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In 2015, Queen Maxima and King Willem-Alexander of the Netherlands visited Northwestern University to announce research collaborations between Northwestern University and several Dutch institutions focused on the study of aging.

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In October 2013, Northwestern University began the demolition of the architecturally significant Prentice Women's Hospital.

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Northwestern University receives roughly $45 million per year to operate the campus.

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Northwestern University had a dental school from 1891 to May 31, 2001, when it closed.

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In 2003, Northwestern University finished a five-year capital campaign that raised $1.

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In 2014, Northwestern University launched the "We Will" campaign with a fundraising goal of $3.

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The Initiative for Sustainability and Energy at Northwestern University, supporting research, teaching and outreach in these themes, was launched in 2008.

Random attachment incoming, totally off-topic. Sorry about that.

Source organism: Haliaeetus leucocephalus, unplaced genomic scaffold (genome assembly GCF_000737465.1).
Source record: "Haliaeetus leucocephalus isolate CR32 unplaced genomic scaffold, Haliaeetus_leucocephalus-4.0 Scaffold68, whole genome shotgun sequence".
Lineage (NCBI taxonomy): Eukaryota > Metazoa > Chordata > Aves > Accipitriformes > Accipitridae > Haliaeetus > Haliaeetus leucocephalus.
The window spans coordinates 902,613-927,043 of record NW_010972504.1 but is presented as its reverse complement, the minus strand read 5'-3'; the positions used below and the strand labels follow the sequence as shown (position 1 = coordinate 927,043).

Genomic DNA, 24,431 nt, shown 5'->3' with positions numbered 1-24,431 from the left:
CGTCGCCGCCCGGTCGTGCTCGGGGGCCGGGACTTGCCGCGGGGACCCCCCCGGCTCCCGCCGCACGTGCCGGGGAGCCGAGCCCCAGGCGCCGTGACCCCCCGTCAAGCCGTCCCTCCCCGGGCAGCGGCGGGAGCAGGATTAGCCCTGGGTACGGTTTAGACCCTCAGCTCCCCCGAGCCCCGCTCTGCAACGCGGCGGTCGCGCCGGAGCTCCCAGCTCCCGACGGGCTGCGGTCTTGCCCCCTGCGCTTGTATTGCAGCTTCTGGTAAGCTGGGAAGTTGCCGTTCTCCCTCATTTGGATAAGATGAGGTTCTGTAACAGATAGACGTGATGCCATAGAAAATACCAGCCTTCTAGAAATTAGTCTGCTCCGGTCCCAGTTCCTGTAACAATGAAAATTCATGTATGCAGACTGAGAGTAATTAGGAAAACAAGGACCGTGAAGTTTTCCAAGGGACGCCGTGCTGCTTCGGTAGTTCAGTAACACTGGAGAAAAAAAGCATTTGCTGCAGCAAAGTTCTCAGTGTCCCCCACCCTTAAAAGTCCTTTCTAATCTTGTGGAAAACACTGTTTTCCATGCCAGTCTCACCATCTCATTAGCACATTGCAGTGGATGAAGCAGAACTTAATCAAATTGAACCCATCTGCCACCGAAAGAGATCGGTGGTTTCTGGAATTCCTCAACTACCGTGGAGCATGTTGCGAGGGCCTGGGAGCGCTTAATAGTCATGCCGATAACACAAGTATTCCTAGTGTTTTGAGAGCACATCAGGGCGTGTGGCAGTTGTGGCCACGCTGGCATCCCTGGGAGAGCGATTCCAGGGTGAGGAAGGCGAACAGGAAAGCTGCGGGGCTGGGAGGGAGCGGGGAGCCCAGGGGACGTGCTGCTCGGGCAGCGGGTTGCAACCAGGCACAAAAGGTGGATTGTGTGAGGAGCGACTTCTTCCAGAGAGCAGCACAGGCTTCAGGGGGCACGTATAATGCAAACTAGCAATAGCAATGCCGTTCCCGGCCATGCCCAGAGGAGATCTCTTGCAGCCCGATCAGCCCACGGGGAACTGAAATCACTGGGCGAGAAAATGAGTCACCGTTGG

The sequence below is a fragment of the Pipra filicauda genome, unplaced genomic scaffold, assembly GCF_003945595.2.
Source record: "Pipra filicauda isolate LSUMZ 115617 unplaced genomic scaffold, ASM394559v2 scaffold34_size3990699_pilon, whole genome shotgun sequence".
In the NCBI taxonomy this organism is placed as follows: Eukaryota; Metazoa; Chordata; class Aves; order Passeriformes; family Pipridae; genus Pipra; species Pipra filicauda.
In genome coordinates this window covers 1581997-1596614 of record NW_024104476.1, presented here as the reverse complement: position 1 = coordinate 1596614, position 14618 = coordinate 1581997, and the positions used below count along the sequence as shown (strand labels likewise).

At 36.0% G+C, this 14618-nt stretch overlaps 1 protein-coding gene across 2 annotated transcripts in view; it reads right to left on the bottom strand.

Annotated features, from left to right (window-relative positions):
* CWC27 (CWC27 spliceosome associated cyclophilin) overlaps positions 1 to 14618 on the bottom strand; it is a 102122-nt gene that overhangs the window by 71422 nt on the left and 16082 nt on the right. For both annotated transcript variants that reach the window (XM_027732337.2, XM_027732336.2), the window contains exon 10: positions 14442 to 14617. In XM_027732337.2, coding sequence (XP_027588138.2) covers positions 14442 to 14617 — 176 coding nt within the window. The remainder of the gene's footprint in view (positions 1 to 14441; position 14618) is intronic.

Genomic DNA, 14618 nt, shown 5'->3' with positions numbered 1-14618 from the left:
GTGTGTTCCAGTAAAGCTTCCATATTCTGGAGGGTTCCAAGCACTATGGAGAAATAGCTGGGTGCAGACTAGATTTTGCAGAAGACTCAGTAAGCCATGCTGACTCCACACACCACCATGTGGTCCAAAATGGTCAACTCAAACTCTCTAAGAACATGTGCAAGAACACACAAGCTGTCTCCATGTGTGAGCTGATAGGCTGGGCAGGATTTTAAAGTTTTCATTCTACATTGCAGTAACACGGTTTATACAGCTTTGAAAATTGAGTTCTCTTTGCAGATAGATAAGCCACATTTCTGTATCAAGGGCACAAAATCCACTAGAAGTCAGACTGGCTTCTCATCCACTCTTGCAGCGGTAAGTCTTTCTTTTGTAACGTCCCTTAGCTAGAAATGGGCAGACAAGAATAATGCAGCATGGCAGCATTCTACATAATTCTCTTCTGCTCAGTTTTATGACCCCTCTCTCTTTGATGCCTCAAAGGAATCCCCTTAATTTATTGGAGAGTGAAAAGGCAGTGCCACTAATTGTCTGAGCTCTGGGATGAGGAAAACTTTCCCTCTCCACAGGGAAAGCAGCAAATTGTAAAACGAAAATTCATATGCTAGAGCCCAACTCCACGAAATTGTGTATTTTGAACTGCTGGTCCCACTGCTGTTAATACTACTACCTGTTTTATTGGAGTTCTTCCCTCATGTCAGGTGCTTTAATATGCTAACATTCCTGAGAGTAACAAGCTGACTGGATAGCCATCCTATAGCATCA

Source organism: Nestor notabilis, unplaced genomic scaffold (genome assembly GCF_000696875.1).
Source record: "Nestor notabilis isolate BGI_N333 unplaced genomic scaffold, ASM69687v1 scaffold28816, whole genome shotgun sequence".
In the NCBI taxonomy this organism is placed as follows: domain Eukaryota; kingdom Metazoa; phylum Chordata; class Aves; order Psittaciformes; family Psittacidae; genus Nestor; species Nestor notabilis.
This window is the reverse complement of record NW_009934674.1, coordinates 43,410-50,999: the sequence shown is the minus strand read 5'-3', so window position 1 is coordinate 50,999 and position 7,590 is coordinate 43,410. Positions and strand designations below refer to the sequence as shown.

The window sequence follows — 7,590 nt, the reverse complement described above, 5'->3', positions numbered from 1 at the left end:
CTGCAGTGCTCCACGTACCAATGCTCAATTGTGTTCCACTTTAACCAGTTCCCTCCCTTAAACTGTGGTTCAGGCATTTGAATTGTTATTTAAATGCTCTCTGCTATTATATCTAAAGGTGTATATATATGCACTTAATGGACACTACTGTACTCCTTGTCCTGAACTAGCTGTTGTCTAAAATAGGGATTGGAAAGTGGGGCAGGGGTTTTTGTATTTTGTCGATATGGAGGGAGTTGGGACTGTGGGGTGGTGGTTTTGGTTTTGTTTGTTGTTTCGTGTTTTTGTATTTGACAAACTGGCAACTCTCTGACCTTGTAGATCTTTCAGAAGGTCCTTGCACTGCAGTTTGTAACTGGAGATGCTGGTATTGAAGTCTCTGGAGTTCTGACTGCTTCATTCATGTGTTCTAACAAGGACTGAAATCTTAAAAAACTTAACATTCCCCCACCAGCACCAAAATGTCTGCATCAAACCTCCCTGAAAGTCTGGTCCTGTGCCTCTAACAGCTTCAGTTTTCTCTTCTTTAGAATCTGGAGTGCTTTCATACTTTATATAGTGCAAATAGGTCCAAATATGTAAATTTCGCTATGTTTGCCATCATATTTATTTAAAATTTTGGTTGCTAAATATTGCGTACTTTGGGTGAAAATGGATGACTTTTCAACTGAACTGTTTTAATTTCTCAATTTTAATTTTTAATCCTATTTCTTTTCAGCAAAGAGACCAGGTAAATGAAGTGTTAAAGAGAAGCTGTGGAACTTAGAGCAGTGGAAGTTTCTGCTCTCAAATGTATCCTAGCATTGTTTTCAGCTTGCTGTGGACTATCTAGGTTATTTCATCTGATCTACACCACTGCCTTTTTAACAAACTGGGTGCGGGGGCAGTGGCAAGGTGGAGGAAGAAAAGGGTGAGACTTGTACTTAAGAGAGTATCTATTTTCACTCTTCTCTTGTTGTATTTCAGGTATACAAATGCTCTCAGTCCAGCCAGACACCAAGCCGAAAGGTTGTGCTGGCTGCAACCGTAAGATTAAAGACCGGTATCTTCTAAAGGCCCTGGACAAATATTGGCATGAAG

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Northwestern University has had a comprehensive recycling program in place since 1990.

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Northwestern University received a total of 47, 633 applications for the Class of 2025 and admitted 3, 239 students for an acceptance rate of 6.

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Northwestern University has chapters of academic honor societies such as Phi Beta Kappa, Eta Kappa Nu, Tau Beta Pi, Eta Sigma Phi (Beta Chapter), Lambda Pi Eta, and Alpha Sigma Lambda (Alpha Chapter).

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Northwestern University is known for its focus on interdisciplinary education, extensive research output, and collaborative student culture.

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Northwestern University offers honors, accelerated, and joint degree programs in medicine, science, mathematics, engineering, and journalism.

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In 2013 alone, Northwestern University researchers disclosed 247 inventions, filed 270 patent applications, received 81 foreign and US patents, started 12 companies, and generated $79.

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Northwestern University has an extensive history of producing prominent businessmen and entrepreneurs.

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The Northwestern University Library is the 22nd-largest university library in North America based on total number of titles held.

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Northwestern University offers both traditional residence halls and residential colleges for students who share a particular intellectual interest.

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Northwestern University is a charter member of the Big Ten Conference.